Monk listened with deep interest, and then bade him try and sleep. The Frenchman at once laid his head upon his pillow of leaves and was soon slumbering. At dawn Monk rose and saddled his horse; then, making some fresh tea, he was about to bid his companion goodbye till the following morning when Kellerman asked him if he had a pencil and paper with him.

The overseer pulled out an old pocket-book which he used when out mustering cattle to note down the brands of any strange cattle on Willeroo run.

"Before you go, my friend, I want you to write down something in that book," said the convict. "Do you know a little creek about fifteen miles from here?"

"Yes, I do; there is a lot of heavy timber on it, pretty fer up."

"Exactly. Now, there is gold in the headwaters of that creek, and it has not yet been prospected by anybody, except myself. And if I had had a dish with me I could have washed out ten, twenty, aye, thirty ounces a day. It is easy to get. I lived on the headwaters of that creek for six weeks. Then the water dried up, but still I got gold. But thirst drove me away, and knowing these native wells were here I made up my mind to come and camp on this hill till rain fell; and, but for you, I would now be being eaten in a blacks' camp. Now, write as I tell you. You must work that creek, my friend, and send me some share of all the gold you get. If I am dead you must seek out my brother and sister. No, no; to-morrow may never come; write now."

Then he gave Monk explicit directions as to the locality of a particularly rich "pocket," which the overseer wrote carefully down.

The sun had just risen when Monk, bidding the convict goodbye, turned to lead his horse down the hill. Suddenly he stopped, and, walking back, he carefully put out the fire.

"You need have no fear from blacks," he said, "but there is a detachment of native police at Willa Willa, thirty-five miles from here, inland. Possibly they may be out on patrol now, and if so, might come to the wells to water their horses. Therefore it is best to take precautions, though you are safe out of sight up here."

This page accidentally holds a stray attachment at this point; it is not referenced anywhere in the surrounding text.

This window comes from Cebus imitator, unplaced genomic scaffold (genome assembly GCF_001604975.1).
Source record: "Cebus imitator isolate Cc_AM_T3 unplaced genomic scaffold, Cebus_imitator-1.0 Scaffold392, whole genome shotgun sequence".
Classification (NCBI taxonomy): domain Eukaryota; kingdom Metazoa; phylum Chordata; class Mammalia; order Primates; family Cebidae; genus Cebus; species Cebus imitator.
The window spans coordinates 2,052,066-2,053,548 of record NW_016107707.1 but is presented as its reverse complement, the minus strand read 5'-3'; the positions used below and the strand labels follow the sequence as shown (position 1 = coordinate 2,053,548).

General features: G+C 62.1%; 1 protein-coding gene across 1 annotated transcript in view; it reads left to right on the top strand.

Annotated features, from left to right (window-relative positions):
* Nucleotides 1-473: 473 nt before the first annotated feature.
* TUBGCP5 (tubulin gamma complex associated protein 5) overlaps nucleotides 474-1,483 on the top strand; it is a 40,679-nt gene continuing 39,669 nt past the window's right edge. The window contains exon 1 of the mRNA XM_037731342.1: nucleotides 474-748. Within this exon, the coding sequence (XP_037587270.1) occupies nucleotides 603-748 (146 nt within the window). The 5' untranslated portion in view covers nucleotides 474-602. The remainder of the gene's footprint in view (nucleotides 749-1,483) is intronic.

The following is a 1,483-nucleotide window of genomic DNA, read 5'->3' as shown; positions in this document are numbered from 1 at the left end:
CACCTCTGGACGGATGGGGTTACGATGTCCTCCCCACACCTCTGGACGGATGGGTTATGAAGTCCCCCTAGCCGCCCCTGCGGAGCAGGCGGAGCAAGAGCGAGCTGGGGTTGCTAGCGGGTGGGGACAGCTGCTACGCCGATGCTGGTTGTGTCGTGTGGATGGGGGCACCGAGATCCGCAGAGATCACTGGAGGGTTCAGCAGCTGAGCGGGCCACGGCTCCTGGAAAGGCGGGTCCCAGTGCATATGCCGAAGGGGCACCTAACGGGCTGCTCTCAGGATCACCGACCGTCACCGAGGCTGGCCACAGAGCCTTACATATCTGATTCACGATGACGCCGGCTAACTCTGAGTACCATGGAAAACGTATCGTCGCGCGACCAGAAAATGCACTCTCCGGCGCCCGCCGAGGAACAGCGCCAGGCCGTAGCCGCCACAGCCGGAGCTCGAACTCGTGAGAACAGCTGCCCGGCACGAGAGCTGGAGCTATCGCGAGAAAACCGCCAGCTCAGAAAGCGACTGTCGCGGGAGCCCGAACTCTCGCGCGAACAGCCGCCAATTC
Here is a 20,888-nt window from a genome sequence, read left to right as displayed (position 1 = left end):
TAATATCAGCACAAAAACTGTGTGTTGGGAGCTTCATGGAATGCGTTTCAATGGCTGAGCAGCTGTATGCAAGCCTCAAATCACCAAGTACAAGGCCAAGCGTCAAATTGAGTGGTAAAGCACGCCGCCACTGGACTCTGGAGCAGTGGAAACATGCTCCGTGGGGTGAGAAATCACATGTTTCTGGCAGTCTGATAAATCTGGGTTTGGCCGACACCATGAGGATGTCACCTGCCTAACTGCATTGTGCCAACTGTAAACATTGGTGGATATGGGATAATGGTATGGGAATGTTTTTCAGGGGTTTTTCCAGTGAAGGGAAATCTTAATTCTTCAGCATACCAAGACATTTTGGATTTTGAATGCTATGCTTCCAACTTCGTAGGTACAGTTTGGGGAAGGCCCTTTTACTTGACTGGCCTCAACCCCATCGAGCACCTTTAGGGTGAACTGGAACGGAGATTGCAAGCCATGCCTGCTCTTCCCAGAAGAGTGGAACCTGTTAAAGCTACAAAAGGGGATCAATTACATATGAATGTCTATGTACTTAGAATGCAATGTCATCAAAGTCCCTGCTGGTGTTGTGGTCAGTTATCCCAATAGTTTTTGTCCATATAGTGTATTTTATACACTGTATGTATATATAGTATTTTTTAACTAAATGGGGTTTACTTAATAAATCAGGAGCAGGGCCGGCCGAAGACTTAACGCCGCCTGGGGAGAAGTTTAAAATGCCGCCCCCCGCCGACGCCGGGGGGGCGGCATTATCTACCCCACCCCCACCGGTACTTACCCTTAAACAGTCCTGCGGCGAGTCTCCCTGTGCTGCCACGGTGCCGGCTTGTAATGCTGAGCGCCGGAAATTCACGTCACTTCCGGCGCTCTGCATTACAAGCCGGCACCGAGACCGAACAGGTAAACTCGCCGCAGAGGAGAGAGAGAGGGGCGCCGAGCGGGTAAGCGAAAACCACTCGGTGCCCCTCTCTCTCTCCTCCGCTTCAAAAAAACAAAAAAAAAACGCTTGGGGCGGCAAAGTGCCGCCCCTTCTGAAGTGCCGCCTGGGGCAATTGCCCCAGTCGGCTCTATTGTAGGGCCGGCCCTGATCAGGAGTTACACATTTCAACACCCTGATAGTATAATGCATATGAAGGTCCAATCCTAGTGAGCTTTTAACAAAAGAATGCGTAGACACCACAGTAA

"Thanks, my good friend," said the Frenchman, with a sigh, as he laid his head upon his pillow again.

Once more filling his water-bag at the wells, the overseer mounted, and, pushing through the scrub, soon emerged upon the open beach, and struck into a canter. Suddenly he pulled up sharply—a number of horse tracks were visible on the hard, dark sand, just above water-mark, and leading round the back of the bluff. Turning his horse's head he followed cautiously.

"It must be Jackson and his black troopers," he muttered; "and, by heavens, they have gone through the back scrub to get to the top of the bluff!"

For some minutes he hesitated as to the best course to pursue, when suddenly he heard a voice from the summit above him, "Surrender in the Queen's name!" There was a moment's silence, then he heard a laugh.

"Peste! I could shoot you all if I cared to, Mr. Officer, but, being a fool, I will not break a promise to a friend." Then the sharp crack of a rifle rang out.

Spurring his horse through the scrub, Monk dashed over the rough ground and up the hill. In front of the cave were a sub-inspector of black police, a white sergeant, and eight black troopers. They were looking at Kellerman, who lay on the ground with a bullet through his heart—dead.

"Confound the fellow!" grumbled the sergeant; "if I'd ha' known he meant to play us a trick like that I'd ha' rushed in on him. I wonder how he managed it? I could only see his head."

"Leant on the muzzle and touched the trigger with his naked toe, you fool!" replied his superior officer, sharply.


Twelve months afterward Monk left North Queensland a rich man, and went to Europe, and spent quite a time in France, prosecuting certain inquiries. When he returned to Australia he brought with him a French wife; and all that his Australian lady friends could discover about her was that her maiden name was Kellerman.